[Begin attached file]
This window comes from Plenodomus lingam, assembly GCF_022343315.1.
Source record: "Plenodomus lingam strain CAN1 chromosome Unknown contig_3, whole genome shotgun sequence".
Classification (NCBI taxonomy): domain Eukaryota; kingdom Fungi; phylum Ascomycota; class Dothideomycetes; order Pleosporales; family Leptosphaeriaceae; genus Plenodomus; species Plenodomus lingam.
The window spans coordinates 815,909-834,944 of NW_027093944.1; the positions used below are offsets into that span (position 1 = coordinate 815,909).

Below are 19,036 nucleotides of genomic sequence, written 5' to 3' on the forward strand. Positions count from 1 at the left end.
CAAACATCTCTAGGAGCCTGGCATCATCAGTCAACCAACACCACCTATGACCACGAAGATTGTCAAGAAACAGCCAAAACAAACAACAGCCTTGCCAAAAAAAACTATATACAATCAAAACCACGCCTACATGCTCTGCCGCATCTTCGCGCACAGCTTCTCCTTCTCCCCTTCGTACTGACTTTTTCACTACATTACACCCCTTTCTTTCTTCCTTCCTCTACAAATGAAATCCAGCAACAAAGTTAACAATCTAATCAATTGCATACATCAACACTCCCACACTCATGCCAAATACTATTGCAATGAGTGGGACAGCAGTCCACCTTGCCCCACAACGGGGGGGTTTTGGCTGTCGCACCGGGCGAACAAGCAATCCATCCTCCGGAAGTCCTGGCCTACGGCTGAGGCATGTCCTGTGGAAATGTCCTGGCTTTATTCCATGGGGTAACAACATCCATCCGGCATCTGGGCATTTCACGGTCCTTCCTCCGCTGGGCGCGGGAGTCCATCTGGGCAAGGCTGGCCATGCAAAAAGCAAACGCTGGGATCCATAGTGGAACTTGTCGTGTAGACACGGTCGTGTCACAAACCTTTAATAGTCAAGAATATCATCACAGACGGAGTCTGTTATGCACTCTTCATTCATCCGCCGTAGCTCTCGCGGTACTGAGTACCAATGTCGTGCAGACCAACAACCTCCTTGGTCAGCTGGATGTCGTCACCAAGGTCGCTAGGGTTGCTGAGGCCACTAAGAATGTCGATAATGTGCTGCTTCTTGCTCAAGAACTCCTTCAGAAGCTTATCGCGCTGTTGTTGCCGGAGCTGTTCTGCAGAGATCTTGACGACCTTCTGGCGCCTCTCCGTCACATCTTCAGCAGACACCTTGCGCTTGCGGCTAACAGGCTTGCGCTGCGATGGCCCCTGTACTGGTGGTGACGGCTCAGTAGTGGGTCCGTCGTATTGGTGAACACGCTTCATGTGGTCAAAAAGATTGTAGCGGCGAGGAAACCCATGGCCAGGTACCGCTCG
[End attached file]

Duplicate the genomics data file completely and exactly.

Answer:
This window comes from Plenodomus lingam, assembly GCF_022343315.1.
Source record: "Plenodomus lingam strain CAN1 chromosome Unknown contig_3, whole genome shotgun sequence".
Classification (NCBI taxonomy): domain Eukaryota; kingdom Fungi; phylum Ascomycota; class Dothideomycetes; order Pleosporales; family Leptosphaeriaceae; genus Plenodomus; species Plenodomus lingam.
The window spans coordinates 815,909-834,944 of NW_027093944.1; the positions used below are offsets into that span (position 1 = coordinate 815,909).

Below are 19,036 nucleotides of genomic sequence, written 5' to 3' on the forward strand. Positions count from 1 at the left end.
CAAACATCTCTAGGAGCCTGGCATCATCAGTCAACCAACACCACCTATGACCACGAAGATTGTCAAGAAACAGCCAAAACAAACAACAGCCTTGCCAAAAAAAACTATATACAATCAAAACCACGCCTACATGCTCTGCCGCATCTTCGCGCACAGCTTCTCCTTCTCCCCTTCGTACTGACTTTTTCACTACATTACACCCCTTTCTTTCTTCCTTCCTCTACAAATGAAATCCAGCAACAAAGTTAACAATCTAATCAATTGCATACATCAACACTCCCACACTCATGCCAAATACTATTGCAATGAGTGGGACAGCAGTCCACCTTGCCCCACAACGGGGGGGTTTTGGCTGTCGCACCGGGCGAACAAGCAATCCATCCTCCGGAAGTCCTGGCCTACGGCTGAGGCATGTCCTGTGGAAATGTCCTGGCTTTATTCCATGGGGTAACAACATCCATCCGGCATCTGGGCATTTCACGGTCCTTCCTCCGCTGGGCGCGGGAGTCCATCTGGGCAAGGCTGGCCATGCAAAAAGCAAACGCTGGGATCCATAGTGGAACTTGTCGTGTAGACACGGTCGTGTCACAAACCTTTAATAGTCAAGAATATCATCACAGACGGAGTCTGTTATGCACTCTTCATTCATCCGCCGTAGCTCTCGCGGTACTGAGTACCAATGTCGTGCAGACCAACAACCTCCTTGGTCAGCTGGATGTCGTCACCAAGGTCGCTAGGGTTGCTGAGGCCACTAAGAATGTCGATAATGTGCTGCTTCTTGCTCAAGAACTCCTTCAGAAGCTTATCGCGCTGTTGTTGCCGGAGCTGTTCTGCAGAGATCTTGACGACCTTCTGGCGCCTCTCCGTCACATCTTCAGCAGACACCTTGCGCTTGCGGCTAACAGGCTTGCGCTGCGATGGCCCCTGTACTGGTGGTGACGGCTCAGTAGTGGGTCCGTCGTATTGGTGAACACGCTTCATGTGGTCAAAAAGATTGTAGCGGCGAGGAAACCCATGGCCAGGTACCGCTCG